There is at present a lively debate in cognitive psychology concerning the origin of natural number concepts. At the center of this debate is the system of mental magnitudes, an innately given cognitive mechanism that represents cardinality and that performs a variety of arithmetical operations. Most participants in the debate argue that this system cannot be the sole source of natural number concepts, because they take it to represent cardinality approximately while natural number concepts are precise. In this paper, I (...)
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  • Why Set-Comparison is Vital in Early Number Learning.Kevin Muldoon, Charlie Lewis & Norman Freeman - 2009 - Trends in Cognitive Sciences 13 (5):203-208.
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  • One, Two, Three, Four, Nothing More: An Investigation of the Conceptual Sources of the Verbal Counting Principles.Mathieu Le Corre & Susan Carey - 2007 - Cognition 105 (2):395-438.
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  • The Conceptual Basis of Numerical Abilities: One-to-One Correspondence Versus the Successor Relation.Lieven Decock - 2008 - Philosophical Psychology 21 (4):459 – 473.
    In recent years, neologicists have demonstrated that Hume's principle, based on the one-to-one correspondence relation, suffices to construct the natural numbers. This formal work is shown to be relevant for empirical research on mathematical cognition. I give a hypothetical account of how nonnumerate societies may acquire arithmetical knowledge on the basis of the one-to-one correspondence relation only, whereby the acquisition of number concepts need not rely on enumeration (the stable-order principle). The existing empirical data on the role of the one-to-one (...)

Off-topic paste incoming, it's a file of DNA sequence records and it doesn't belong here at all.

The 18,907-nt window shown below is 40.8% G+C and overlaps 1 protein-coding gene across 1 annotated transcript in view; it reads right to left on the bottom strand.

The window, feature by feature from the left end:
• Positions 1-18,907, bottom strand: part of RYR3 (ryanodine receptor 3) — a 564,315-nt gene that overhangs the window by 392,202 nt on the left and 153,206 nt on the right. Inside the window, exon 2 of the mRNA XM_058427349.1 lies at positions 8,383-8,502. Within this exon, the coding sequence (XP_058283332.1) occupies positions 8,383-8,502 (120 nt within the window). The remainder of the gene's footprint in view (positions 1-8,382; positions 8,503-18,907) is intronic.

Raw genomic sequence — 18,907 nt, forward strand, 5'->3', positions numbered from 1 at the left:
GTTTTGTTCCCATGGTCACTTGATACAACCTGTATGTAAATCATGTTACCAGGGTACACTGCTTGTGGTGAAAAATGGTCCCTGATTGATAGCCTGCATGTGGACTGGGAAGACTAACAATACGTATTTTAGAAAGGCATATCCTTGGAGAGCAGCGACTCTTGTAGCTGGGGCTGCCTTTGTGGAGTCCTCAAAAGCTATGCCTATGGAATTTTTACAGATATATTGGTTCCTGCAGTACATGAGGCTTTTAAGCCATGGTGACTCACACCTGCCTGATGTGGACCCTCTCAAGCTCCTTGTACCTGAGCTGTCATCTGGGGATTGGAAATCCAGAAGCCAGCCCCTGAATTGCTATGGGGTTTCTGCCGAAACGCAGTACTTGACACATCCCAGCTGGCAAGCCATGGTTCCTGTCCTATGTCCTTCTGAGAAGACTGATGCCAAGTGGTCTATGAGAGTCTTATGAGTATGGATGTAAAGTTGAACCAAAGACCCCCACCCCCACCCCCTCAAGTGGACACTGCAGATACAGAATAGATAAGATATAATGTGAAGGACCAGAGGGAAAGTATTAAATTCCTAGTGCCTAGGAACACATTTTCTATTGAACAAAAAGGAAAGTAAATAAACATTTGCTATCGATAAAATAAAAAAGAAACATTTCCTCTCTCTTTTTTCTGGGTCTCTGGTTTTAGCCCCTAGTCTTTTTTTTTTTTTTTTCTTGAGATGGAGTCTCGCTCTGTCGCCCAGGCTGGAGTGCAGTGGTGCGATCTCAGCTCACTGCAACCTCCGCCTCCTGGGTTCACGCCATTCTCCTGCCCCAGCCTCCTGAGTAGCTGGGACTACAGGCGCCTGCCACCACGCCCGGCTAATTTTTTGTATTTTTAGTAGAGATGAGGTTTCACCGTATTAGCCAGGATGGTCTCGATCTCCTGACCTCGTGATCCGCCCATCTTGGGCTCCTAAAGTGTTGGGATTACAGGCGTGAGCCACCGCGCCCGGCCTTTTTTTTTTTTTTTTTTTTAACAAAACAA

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  • Indexed Natural Numbers in Mind: A Formal Model of the Basic Mature Number Competence. [REVIEW]Wojciech Krysztofiak - 2012 - Axiomathes 22 (4):433-456.
    The paper undertakes three interdisciplinary tasks. The first one consists in constructing a formal model of the basic arithmetic competence, that is, the competence sufficient for solving simple arithmetic story-tasks which do not require any mathematical mastery knowledge about laws, definitions and theorems. The second task is to present a generalized arithmetic theory, called the arithmetic of indexed numbers (INA). All models of the development of counting abilities presuppose the common assumption that our simple, folk arithmetic encoded linguistically in the (...)
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  • Can Statistical Learning Bootstrap the Integers?Lance J. Rips, Jennifer Asmuth & Amber Bloomfield - 2013 - Cognition 128 (3):320-330.